Today, Jeremy Corbyn elevated terrorist attacks from acts of medieval mass murder to the level of a political statement. He injected the slaughter of pop fans and their parents with the frisson of anti-imperialism. He may not have meant to do this, but he did. When he said in his speech this morning that terrorism at home is a response to British militarism overseas, he imbued that terrorism with political meaning, even with a smidgen of progressiveness. This violence is anti-war, he is suggesting. He’s in serious danger of giving Salman Abedi a posthumous moral boost.
Corbyn called for honesty about the ‘connections’ between ‘wars our government has supported or fought in other countries and terrorism here at home’. He didn’t deny that the terrorist who plants a bomb in Britain bears ultimate responsible for his murderous behaviour — this is not about ‘reduc[ing] the guilt of those who attack our children’, he said — but he did say that our foreign policy motivates them. It ‘fuels’ their terror. The ‘responsibility of government’ is to pursue a foreign policy that ‘reduces rather than increases’ terrorism. So Britain's policies have increased terrorism. We’re at least partly to blame for what happened in Manchester. There's another way of saying that: we brought this upon ourselves.
This is a kind of victim-blaming, to use Corbynista parlance. And victim-blaming always involves, by extension, a watering down of the perpetrator's guilt, and sometimes even a normalisation of his motives. Corbyn is implicitly dragging Abedi's barbarous actions into the moral universe of anger about war or frustration with foreign policy. He is taking this attack from the sphere of religious nihilism and placing it in the realm of normal or at least understandable politics. To those who say Abedi's actions were senseless, people like Corbyn effectively say: ‘Actually they made sense. This was a kind of fury with foreign policy.’
This weird instinct to politicise Islamist murder, to locate it on the spectrum of what we all recognise as politics, doesn’t even make sense in its own terms. If terrorists are fuelled by an anger or despair over what our foreign policy has wrought, then why do they blow up girls at a pop concert rather than, say, the Ministry of Defence? (Which they shouldn’t do, by the way.) More to the point, why do they insist that their attacks will continue even if we were to stop intervening in their countries? Last year, Dabiq, the horrific glossy in-house journal of Isis, said: ‘[E]ven if you were to stop bombing us, imprisoning us, torturing us, vilifying us, and usurping our lands, we would continue to hate you because our primary reason for hating you will not cease to exist until you embrace Islam.’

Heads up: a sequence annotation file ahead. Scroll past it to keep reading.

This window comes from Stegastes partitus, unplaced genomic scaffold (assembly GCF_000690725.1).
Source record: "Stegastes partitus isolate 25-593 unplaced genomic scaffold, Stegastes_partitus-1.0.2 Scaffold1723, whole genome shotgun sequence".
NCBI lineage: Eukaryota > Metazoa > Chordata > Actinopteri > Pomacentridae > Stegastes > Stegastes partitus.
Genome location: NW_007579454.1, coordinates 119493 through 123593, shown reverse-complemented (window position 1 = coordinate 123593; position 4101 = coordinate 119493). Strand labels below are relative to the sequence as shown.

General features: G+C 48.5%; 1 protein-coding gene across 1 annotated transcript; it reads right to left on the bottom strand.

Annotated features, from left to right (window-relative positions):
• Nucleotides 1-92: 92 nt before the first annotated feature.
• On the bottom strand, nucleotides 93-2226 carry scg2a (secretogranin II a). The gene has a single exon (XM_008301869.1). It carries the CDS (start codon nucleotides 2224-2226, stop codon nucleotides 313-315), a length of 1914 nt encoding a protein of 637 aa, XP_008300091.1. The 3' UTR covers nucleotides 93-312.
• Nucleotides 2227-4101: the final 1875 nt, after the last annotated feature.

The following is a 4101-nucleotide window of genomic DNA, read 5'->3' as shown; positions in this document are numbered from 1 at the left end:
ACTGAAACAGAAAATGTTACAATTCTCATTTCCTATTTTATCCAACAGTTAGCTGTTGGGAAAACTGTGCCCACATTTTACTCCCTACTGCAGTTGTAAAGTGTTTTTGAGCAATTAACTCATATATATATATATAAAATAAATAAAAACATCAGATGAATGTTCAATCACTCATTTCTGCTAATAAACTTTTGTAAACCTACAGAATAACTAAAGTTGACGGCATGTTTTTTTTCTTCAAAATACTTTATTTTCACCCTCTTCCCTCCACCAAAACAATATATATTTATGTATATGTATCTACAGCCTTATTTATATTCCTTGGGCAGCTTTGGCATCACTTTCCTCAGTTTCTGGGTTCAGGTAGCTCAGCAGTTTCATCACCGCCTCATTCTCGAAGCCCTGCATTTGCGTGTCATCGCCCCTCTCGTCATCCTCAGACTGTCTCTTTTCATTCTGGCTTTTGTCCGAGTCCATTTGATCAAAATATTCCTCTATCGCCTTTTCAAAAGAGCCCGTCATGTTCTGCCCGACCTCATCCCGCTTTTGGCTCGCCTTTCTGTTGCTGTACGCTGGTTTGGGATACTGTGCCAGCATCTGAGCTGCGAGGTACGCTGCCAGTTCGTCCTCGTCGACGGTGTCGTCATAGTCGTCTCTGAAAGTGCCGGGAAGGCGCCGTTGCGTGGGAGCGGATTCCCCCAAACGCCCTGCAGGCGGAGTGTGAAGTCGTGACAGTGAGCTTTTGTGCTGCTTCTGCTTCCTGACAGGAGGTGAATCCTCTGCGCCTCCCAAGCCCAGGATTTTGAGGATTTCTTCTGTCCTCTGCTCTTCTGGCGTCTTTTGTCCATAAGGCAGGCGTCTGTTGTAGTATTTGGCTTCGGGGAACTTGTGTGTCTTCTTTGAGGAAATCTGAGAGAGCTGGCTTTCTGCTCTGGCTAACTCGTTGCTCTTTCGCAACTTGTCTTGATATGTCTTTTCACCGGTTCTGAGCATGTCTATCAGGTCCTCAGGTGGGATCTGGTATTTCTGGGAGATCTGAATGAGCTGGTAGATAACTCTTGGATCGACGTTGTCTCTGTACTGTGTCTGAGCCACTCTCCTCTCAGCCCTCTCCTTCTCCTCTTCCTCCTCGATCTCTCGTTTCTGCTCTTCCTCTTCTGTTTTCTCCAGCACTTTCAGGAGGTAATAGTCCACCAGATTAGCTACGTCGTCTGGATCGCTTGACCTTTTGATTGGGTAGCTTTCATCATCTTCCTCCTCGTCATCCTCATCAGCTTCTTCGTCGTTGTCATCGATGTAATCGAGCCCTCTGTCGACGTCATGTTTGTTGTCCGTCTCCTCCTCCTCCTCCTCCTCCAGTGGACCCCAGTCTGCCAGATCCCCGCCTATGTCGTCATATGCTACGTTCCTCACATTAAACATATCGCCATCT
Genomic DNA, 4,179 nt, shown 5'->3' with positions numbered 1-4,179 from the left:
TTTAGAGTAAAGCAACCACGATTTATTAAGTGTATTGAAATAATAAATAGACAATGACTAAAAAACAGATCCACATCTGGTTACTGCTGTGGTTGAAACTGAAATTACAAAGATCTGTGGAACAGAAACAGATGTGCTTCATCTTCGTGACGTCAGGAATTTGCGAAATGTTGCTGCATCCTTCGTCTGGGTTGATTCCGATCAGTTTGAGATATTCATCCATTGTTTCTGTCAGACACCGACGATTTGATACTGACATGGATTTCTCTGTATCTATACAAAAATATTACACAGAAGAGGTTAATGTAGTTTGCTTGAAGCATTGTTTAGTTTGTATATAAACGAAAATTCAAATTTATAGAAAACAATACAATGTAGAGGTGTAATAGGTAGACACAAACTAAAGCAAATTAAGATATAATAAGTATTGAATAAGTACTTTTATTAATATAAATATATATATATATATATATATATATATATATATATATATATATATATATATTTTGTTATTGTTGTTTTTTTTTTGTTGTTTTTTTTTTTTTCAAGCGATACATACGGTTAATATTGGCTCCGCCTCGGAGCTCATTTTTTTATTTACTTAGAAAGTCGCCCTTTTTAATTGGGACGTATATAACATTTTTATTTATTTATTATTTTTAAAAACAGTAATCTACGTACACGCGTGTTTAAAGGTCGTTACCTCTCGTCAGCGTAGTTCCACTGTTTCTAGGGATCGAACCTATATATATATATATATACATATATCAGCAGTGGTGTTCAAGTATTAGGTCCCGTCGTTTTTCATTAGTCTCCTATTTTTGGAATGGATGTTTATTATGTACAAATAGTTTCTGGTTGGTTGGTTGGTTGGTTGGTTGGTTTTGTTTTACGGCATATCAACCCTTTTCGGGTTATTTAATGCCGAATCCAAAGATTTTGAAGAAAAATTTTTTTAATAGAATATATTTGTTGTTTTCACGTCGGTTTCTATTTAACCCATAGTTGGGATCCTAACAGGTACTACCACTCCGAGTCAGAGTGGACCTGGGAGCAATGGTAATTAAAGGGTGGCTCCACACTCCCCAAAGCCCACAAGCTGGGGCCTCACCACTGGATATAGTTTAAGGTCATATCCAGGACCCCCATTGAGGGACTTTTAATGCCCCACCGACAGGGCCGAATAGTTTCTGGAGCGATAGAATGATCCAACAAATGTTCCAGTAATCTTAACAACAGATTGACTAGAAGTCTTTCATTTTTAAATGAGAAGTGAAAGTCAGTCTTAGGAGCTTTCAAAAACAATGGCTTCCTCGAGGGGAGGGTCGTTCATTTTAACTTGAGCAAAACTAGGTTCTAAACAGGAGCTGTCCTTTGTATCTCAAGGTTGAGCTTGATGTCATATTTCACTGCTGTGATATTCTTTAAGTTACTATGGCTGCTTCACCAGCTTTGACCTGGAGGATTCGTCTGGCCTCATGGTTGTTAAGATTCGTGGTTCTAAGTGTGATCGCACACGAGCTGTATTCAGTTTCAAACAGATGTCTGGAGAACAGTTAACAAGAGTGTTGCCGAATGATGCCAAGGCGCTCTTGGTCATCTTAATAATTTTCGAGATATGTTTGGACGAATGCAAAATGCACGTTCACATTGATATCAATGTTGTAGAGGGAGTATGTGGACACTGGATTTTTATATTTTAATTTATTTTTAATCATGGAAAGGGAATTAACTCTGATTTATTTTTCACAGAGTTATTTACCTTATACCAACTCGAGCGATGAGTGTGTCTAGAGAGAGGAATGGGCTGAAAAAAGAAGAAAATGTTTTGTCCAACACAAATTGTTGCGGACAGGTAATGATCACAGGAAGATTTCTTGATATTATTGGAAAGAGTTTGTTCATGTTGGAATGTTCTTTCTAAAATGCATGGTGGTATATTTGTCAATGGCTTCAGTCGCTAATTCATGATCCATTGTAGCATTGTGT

There you have it, in blood-stained black and white: Isis murderers might well play the foreign-policy card, but the true reason they attack us is because we refuse to bow before their extreme religious writ. We now have the very strange situation where Corbyn is basically saying ‘If we change our foreign policy there will be fewer attacks’, and Isis is saying, ‘No there won’t be, because we’ll still loathe you for your nasty, heathen ways’. I’m sorry, but when it comes to the question of why Isis attacks us, I’m more inclined to believe Isis than Corbyn.
In the days since the Manchester attack I’ve encountered loads of people saying our foreign policy is to blame or that Blair is at the root of this current chaos. If only he hadn’t invaded Iraq. There is curiously prejudiced bent to this argument. The suggestion seems to be that Iraqis or Libyans or Syrians do not bear true responsibility for the movements they create or the policies they pursue. I agree that Blair’s invasion of Iraq was a colossal error and that it created a post-Saddam vacuum into which all sorts of forces could move and grow. But these forces, including Isis, are made up of sentient adults. They have free will. They are consciously choosing to be evil. To blame Blair, or Cameron or May, for what Isis does in Fallujah, never mind in Manchester, is to suggest these people lack moral capacity and autonomy. It is an ironically colonialist take on allegedly child-like foreigners; it’s tinged with racism.
Corbyn and others don’t only run the risk of elevating the likes of Abedi when they say his terror is a response to foreign policy — they also demean the very noble enterprise of opposing war overseas. They use the politics of fear to try to drum up concern about British foreign policy. They effectively say, ‘If we continue with these policies, there will be more terror in our towns and cities’. They prey on people’s insecurities rather than appealing to us with a principled argument against intervening in other states. Make your case, Corbyn — don’t rely on Abedi to make it for you.